| June 16, 2016

Last updated: December 4, 2017

A Man's Life, Podcast

Podcast #210: Got Grit?


Why are some people more successful than others?

It’s a tough question to answer because it’s a mixture of a whole bunch of factors, many of which are out of our control like luck or even our genetics.

But there are a few factors that we have a say over and one of them is the ability to persevere, even in the face of setbacks. In other words, grit.

My guest today has spent her career researching what makes people gritty and how we can develop this trait in ourselves. Her name is Angela Duckworth. She’s a professor of psychology at the University of Pennsylvania and the author of the book Grit: The Power of Passion and Perseverance. Today on the show we discuss her research on grit and insights on how we can develop this important trait ourselves based on her visits and interactions with poor, inner city students, West Point cadets, and Seattle Seahawks football players.

Show Highlights

  • What grit is
  • Why Angela started researching grit
  • How the U.S. Army kickstarted grit research over 50 years ago
  • Why grit is one of the deciding factors if a West Point cadet drops out or not
  • Why we prefer natural talent to grit (and how that can lead you astray)
  • Nietzsche on why genius is overrated
  • The four factors of developing grit
  • The influence of genetics on grit
  • Why you should foster and not follow your passion (and how to foster your passions)
  • What the process of deliberate practice looks like
  • The difference between flow and deliberate practice
  • How to stay motivated to keep going even when you don’t feel like going on
  • How parents can develop grit in their kids
  • The “One Hard Thing Rule” in Angela’s family
  • What you can learn from Pete Caroll on developing grit in your organization

Resources/Studies/People Mentioned in Podcast

grit


If you’re looking to develop a bit more stick-to-itiveness in your life, pick up a copy of Grit: The Power of Passion and PerseveranceIt’s filled with researched-back advice on becoming a grittier person.

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Read the Transcript

Brett McKay: Brett McKay here and welcome to another edition of the Art of Manliness podcast. Why are some people more successful than others? This is a tough question to answer because it’s a mixture of a whole bunch of factors, many of which are out of our control. Things like just dumb luck or even our genetics but there are a few factors that we have a say over and one of them is the ability to persevere even in the face of set backs, in other words it’s grit.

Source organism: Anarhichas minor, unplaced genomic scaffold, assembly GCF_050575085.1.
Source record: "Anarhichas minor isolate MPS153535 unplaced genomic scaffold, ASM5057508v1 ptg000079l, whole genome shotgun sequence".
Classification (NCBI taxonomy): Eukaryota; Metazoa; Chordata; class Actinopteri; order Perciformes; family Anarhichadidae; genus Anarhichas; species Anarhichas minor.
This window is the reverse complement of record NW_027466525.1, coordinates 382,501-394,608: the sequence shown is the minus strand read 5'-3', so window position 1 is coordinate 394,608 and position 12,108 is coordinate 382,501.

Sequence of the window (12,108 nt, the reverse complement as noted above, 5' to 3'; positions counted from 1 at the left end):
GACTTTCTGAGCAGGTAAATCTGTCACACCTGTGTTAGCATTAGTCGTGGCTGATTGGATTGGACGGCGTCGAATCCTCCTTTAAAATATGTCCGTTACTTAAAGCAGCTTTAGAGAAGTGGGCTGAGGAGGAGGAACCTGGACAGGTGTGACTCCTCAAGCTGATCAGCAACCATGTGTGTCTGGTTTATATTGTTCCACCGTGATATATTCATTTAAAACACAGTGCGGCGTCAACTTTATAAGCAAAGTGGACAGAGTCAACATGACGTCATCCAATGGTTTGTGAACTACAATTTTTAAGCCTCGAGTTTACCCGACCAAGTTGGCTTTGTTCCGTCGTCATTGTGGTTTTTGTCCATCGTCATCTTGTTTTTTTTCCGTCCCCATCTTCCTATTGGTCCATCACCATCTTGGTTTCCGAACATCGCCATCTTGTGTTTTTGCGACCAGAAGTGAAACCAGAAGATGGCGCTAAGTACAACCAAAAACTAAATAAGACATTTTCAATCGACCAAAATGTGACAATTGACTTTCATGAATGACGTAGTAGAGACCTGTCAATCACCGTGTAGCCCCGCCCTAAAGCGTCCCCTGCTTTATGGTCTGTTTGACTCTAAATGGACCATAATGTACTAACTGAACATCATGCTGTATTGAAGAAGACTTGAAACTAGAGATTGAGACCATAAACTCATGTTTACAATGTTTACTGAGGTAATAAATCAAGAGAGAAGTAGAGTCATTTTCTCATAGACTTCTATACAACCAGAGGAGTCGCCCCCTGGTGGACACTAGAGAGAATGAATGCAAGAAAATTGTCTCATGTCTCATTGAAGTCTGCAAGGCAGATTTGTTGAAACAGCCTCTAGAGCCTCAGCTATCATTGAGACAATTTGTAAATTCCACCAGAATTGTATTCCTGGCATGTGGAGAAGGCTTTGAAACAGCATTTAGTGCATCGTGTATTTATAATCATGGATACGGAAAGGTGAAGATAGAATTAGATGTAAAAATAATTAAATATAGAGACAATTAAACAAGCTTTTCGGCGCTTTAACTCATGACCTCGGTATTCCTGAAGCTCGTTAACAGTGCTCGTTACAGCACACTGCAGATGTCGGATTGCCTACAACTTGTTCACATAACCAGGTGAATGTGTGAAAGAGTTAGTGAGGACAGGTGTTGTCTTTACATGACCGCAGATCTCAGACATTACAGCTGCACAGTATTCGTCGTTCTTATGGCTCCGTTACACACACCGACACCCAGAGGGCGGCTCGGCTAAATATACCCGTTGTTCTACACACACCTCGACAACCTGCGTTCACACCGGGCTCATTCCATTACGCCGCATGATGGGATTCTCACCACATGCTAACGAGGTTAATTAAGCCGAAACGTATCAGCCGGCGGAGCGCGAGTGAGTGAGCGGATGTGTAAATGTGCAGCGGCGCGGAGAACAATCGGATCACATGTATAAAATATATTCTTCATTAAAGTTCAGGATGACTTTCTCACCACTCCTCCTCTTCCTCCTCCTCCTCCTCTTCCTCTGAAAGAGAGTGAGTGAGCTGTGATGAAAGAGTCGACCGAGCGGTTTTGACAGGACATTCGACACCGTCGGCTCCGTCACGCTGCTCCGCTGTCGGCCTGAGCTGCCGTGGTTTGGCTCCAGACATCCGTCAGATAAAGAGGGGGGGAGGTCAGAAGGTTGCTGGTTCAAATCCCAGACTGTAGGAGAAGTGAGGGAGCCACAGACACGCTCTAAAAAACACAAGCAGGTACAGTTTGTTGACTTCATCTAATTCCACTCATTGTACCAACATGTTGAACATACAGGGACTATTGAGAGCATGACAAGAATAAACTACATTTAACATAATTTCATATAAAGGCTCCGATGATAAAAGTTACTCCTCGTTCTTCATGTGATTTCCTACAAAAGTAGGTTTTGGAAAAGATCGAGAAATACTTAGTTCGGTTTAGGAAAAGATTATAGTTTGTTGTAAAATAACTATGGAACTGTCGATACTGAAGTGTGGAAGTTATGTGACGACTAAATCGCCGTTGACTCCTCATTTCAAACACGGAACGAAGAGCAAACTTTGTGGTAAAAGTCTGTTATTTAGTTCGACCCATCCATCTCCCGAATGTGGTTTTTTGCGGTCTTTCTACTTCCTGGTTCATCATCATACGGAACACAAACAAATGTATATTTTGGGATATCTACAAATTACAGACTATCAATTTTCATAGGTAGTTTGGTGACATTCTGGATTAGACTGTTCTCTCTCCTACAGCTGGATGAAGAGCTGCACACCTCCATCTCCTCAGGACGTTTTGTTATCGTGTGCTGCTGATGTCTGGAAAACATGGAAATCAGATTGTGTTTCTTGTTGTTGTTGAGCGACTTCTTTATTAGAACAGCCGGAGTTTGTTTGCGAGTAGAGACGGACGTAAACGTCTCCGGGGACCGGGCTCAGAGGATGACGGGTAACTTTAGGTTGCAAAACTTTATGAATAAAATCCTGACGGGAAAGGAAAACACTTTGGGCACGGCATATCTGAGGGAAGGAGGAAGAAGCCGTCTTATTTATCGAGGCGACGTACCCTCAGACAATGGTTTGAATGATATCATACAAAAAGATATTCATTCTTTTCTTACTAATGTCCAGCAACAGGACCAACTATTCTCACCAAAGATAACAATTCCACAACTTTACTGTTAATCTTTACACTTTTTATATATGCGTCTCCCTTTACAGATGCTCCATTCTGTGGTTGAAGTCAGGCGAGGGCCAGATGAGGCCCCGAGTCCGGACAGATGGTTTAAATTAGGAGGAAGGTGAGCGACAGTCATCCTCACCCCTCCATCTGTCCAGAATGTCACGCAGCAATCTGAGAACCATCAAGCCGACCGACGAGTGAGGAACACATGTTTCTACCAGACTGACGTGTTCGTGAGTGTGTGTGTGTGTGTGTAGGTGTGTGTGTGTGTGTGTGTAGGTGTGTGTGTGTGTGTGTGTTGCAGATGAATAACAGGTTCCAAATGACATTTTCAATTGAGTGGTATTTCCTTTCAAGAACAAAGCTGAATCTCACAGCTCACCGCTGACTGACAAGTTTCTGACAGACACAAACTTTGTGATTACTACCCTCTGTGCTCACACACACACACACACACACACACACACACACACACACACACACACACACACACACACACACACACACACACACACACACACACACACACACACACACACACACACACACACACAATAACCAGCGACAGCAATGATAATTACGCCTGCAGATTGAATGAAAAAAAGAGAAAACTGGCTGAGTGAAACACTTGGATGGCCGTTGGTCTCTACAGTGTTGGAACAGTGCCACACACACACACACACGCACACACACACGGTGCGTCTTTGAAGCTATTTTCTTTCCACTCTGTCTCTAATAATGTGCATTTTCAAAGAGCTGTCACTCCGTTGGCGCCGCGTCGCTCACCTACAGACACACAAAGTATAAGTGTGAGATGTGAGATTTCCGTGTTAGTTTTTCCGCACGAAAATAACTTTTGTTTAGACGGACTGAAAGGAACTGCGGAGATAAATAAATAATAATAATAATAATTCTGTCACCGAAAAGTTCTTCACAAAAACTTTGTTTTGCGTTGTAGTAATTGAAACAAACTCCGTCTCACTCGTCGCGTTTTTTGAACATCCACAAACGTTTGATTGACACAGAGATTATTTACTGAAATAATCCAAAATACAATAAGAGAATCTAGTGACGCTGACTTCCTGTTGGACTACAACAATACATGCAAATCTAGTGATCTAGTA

My guest today has spent her career researching what makes people gritty and how we can develop this trait in ourselves. Her name is Angela Duckworth. She’s a professor of psychology at the University of Pennsylvania and the author of the book “Grit. The Power of Passion and Perseverance”. Today on the show, Angela and I discuss her research on grit and insights on how we can develop this important trait ourselves based on her visits and interactions with poor inner city students, West Point cadets and Seattle Seahawks football players. It’s a really great show. A lot of actionable steps you can start applying today to become a grittier man and if you want to check out our show notes after the show for links to resources that we mention throughout the show so you can delve deeper into this topic, visit aom.is/grit. Angela Duckworth, welcome to the show.

Duckworth: Thank you for having me.

Brett McKay: I’ve been a fan of your work for awhile now because I’ve read stuff that you’ve been putting out about grit and the grit scale and your ted talk of course. You finally got your book out, “Grit. The Power of Passion and Perseverance”, before we talk more about your research into the characteristic of grit, let’s define it first. What do you mean by grit or what is grit?

Duckworth: I define grit as both perseverance and passion for especially challenging long term goals.

Brett McKay: It’s passion and perseverance. What got you interested in studying or researching grit?

Duckworth: It all started actually being a teacher in the classroom, trying to teach kids, who are going through puberty, how to solve an Algebraic equation. That normally takes grit but I think the more important thing was that I was struck by how differently some kids turned out at the end of the year. Some kids got higher grades than I expected them too frankly, given how hard it was for them to learn the material and other kids that I expected to do straight A work all year, ended up doing far from that and it was largely because they didn’t try harder long enough. I wanted to understand that a little better. Like any well meaning teacher, I told my kids to work harder and I lectured them about the importance of their future but as a psychologist it’s been my mission, my calling, to understand why some kids keep trying and why kids don’t. To understand, to unpack the psychology of things like grit.

Brett McKay: I think it’s interesting in your book you talk about that you weren’t the first psychologist to research something similar to grit. You talk about how the US army decades before were trying to figure out why some soldiers did well at West Point or made it all the way through the initial few weeks of West Point while others, who on the paper looked extremely talented, they had a lot of potential, and they just faltered. Can you tell us a little bit about what the US army was doing with this grit psychology before you got on to it?